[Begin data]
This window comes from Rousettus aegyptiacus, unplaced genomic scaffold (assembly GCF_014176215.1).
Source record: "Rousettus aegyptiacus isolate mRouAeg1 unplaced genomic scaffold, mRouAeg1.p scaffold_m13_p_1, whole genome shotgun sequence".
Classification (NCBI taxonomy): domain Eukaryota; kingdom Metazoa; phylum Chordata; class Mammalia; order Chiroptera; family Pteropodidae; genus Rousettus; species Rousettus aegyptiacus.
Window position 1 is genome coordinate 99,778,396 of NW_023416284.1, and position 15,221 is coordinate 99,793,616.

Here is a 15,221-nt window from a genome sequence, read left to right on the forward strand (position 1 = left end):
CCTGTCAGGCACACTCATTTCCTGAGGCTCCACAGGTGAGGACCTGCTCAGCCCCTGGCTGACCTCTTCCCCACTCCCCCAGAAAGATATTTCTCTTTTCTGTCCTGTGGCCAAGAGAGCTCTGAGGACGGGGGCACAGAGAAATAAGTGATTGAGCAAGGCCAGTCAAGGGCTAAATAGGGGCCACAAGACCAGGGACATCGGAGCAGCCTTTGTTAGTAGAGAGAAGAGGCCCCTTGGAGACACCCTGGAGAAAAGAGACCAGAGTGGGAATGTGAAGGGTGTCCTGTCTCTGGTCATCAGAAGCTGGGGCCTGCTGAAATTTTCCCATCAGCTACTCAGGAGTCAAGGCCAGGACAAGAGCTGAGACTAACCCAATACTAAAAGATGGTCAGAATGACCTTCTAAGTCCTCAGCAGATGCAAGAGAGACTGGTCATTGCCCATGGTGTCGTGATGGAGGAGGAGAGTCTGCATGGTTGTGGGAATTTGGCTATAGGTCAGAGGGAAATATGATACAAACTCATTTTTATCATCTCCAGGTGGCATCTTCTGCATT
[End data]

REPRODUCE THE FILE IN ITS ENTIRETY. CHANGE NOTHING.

This window comes from Rousettus aegyptiacus, unplaced genomic scaffold (assembly GCF_014176215.1).
Source record: "Rousettus aegyptiacus isolate mRouAeg1 unplaced genomic scaffold, mRouAeg1.p scaffold_m13_p_1, whole genome shotgun sequence".
Classification (NCBI taxonomy): domain Eukaryota; kingdom Metazoa; phylum Chordata; class Mammalia; order Chiroptera; family Pteropodidae; genus Rousettus; species Rousettus aegyptiacus.
Window position 1 is genome coordinate 99,778,396 of NW_023416284.1, and position 15,221 is coordinate 99,793,616.

Here is a 15,221-nt window from a genome sequence, read left to right on the forward strand (position 1 = left end):
CCTGTCAGGCACACTCATTTCCTGAGGCTCCACAGGTGAGGACCTGCTCAGCCCCTGGCTGACCTCTTCCCCACTCCCCCAGAAAGATATTTCTCTTTTCTGTCCTGTGGCCAAGAGAGCTCTGAGGACGGGGGCACAGAGAAATAAGTGATTGAGCAAGGCCAGTCAAGGGCTAAATAGGGGCCACAAGACCAGGGACATCGGAGCAGCCTTTGTTAGTAGAGAGAAGAGGCCCCTTGGAGACACCCTGGAGAAAAGAGACCAGAGTGGGAATGTGAAGGGTGTCCTGTCTCTGGTCATCAGAAGCTGGGGCCTGCTGAAATTTTCCCATCAGCTACTCAGGAGTCAAGGCCAGGACAAGAGCTGAGACTAACCCAATACTAAAAGATGGTCAGAATGACCTTCTAAGTCCTCAGCAGATGCAAGAGAGACTGGTCATTGCCCATGGTGTCGTGATGGAGGAGGAGAGTCTGCATGGTTGTGGGAATTTGGCTATAGGTCAGAGGGAAATATGATACAAACTCATTTTTATCATCTCCAGGTGGCATCTTCTGCATT